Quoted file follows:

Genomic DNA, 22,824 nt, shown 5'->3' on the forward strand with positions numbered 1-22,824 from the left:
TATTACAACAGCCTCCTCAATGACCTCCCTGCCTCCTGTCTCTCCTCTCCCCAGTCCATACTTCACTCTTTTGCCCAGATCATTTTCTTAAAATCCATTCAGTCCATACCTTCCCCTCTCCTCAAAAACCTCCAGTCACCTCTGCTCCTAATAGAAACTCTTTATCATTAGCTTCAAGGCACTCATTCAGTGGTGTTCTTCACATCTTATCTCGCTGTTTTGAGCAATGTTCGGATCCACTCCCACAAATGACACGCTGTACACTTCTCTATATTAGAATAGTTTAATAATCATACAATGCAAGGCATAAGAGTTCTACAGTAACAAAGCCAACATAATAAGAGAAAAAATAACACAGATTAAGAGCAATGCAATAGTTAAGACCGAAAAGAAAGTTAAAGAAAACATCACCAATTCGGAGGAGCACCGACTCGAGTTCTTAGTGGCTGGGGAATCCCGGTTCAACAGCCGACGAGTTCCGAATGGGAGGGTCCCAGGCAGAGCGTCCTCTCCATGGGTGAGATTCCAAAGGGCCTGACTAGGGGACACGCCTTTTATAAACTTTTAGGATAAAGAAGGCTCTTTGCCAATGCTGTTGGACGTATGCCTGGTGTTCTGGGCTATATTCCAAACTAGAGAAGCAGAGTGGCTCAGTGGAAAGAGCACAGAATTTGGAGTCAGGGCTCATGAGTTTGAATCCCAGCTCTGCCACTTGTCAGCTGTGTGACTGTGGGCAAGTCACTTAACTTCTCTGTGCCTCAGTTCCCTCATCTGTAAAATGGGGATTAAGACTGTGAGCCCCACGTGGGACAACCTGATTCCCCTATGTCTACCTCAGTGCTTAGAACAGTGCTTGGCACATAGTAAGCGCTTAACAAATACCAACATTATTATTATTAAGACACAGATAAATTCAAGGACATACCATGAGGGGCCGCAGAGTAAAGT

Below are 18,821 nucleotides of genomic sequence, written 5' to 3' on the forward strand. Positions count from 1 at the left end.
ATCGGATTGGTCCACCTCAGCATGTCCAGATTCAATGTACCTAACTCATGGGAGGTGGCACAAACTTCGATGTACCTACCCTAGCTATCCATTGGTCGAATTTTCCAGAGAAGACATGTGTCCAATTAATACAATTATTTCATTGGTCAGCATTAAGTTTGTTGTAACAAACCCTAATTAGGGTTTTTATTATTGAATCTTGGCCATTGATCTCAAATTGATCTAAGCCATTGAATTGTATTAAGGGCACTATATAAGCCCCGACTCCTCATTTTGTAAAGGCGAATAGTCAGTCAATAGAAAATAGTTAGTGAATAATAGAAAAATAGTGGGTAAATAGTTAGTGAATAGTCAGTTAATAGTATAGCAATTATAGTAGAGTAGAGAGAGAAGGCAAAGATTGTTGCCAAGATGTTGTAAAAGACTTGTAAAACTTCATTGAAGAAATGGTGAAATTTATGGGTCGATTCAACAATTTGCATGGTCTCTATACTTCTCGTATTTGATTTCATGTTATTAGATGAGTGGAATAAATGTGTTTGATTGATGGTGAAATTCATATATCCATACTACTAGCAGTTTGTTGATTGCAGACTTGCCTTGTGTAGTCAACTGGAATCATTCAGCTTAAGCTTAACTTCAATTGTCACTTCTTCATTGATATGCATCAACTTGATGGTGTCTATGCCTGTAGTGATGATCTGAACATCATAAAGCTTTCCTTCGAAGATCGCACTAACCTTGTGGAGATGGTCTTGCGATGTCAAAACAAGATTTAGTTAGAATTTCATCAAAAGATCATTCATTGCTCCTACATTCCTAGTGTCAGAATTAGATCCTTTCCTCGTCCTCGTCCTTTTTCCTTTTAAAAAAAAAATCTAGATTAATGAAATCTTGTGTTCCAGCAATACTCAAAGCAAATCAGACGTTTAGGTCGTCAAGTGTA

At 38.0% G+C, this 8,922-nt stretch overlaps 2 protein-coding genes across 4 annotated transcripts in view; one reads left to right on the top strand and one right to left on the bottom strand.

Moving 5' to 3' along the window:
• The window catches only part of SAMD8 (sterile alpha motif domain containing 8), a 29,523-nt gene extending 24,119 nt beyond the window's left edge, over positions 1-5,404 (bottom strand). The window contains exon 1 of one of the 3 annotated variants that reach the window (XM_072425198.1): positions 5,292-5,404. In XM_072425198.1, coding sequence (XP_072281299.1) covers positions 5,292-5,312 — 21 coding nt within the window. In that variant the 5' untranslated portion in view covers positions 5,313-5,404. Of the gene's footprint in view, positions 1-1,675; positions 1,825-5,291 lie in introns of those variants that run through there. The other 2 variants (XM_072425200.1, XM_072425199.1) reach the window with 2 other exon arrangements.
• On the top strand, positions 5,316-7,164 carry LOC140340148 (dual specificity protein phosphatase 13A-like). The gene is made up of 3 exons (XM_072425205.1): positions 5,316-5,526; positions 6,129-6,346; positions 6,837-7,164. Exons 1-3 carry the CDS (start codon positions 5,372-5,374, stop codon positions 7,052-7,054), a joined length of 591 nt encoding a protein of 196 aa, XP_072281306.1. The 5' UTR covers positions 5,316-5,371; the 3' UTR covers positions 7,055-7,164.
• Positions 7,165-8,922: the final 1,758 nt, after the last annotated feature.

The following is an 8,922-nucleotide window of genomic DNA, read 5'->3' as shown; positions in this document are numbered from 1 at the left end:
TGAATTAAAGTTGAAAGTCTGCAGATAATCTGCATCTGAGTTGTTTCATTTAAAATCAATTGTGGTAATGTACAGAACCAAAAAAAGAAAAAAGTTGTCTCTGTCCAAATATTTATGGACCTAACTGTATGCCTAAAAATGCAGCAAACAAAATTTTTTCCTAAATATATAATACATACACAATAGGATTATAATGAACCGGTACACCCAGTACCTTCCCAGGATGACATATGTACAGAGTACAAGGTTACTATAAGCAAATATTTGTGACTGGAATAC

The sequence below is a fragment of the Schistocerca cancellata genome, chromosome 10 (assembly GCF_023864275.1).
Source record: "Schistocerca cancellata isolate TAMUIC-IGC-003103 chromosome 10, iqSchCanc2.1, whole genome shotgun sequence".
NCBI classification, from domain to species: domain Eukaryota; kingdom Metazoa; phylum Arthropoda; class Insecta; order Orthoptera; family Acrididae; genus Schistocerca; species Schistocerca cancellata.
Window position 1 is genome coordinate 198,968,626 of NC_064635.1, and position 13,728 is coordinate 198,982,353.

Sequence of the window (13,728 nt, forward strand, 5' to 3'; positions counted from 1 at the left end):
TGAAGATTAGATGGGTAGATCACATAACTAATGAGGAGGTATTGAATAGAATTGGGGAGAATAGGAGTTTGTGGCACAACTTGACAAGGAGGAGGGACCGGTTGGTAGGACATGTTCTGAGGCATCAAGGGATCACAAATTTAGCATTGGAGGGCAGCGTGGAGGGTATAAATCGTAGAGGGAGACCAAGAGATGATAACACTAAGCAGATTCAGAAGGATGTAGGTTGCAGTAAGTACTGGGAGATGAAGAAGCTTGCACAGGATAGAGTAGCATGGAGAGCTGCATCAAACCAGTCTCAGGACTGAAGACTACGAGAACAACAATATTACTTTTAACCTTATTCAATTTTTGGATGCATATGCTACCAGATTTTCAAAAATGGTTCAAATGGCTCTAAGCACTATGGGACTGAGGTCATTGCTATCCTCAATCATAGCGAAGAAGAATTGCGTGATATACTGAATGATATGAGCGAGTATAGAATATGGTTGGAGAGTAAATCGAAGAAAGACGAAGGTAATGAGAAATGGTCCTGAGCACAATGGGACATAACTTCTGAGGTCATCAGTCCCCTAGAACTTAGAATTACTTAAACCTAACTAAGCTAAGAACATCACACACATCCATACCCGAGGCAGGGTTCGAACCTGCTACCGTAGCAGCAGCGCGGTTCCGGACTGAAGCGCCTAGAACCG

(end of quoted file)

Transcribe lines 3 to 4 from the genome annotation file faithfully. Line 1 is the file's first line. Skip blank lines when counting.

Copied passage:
Below are 18,821 nucleotides of genomic sequence, written 5' to 3' on the forward strand. Positions count from 1 at the left end.
ATCGGATTGGTCCACCTCAGCATGTCCAGATTCAATGTACCTAACTCATGGGAGGTGGCACAAACTTCGATGTACCTACCCTAGCTATCCATTGGTCGAATTTTCCAGAGAAGACATGTGTCCAATTAATACAATTATTTCATTGGTCAGCATTAAGTTTGTTGTAACAAACCCTAATTAGGGTTTTTATTATTGAATCTTGGCCATTGATCTCAAATTGATCTAAGCCATTGAATTGTATTAAGGGCACTATATAAGCCCCGACTCCTCATTTTGTAAAGGCGAATAGTCAGTCAATAGAAAATAGTTAGTGAATAATAGAAAAATAGTGGGTAAATAGTTAGTGAATAGTCAGTTAATAGTATAGCAATTATAGTAGAGTAGAGAGAGAAGGCAAAGATTGTTGCCAAGATGTTGTAAAAGACTTGTAAAACTTCATTGAAGAAATGGTGAAATTTATGGGTCGATTCAACAATTTGCATGGTCTCTATACTTCTCGTATTTGATTTCATGTTATTAGATGAGTGGAATAAATGTGTTTGATTGATGGTGAAATTCATATATCCATACTACTAGCAGTTTGTTGATTGCAGACTTGCCTTGTGTAGTCAACTGGAATCATTCAGCTTAAGCTTAACTTCAATTGTCACTTCTTCATTGATATGCATCAACTTGATGGTGTCTATGCCTGTAGTGATGATCTGAACATCATAAAGCTTTCCTTCGAAGATCGCACTAACCTTGTGGAGATGGTCTTGCGATGTCAAAACAAGATTTAGTTAGAATTTCATCAAAAGATCATTCATTGCTCCTACATTCCTAGTGTCAGAATTAGATCCTTTCCTCGTCCTCGTCCTTTTTCCTTTTAAAAAAAAAATCTAGATTAATGAAATCTTGTGTTCCAGCAATACTCAAAGCAAATCAGACGTTTAGGTCGTCAAGTGTA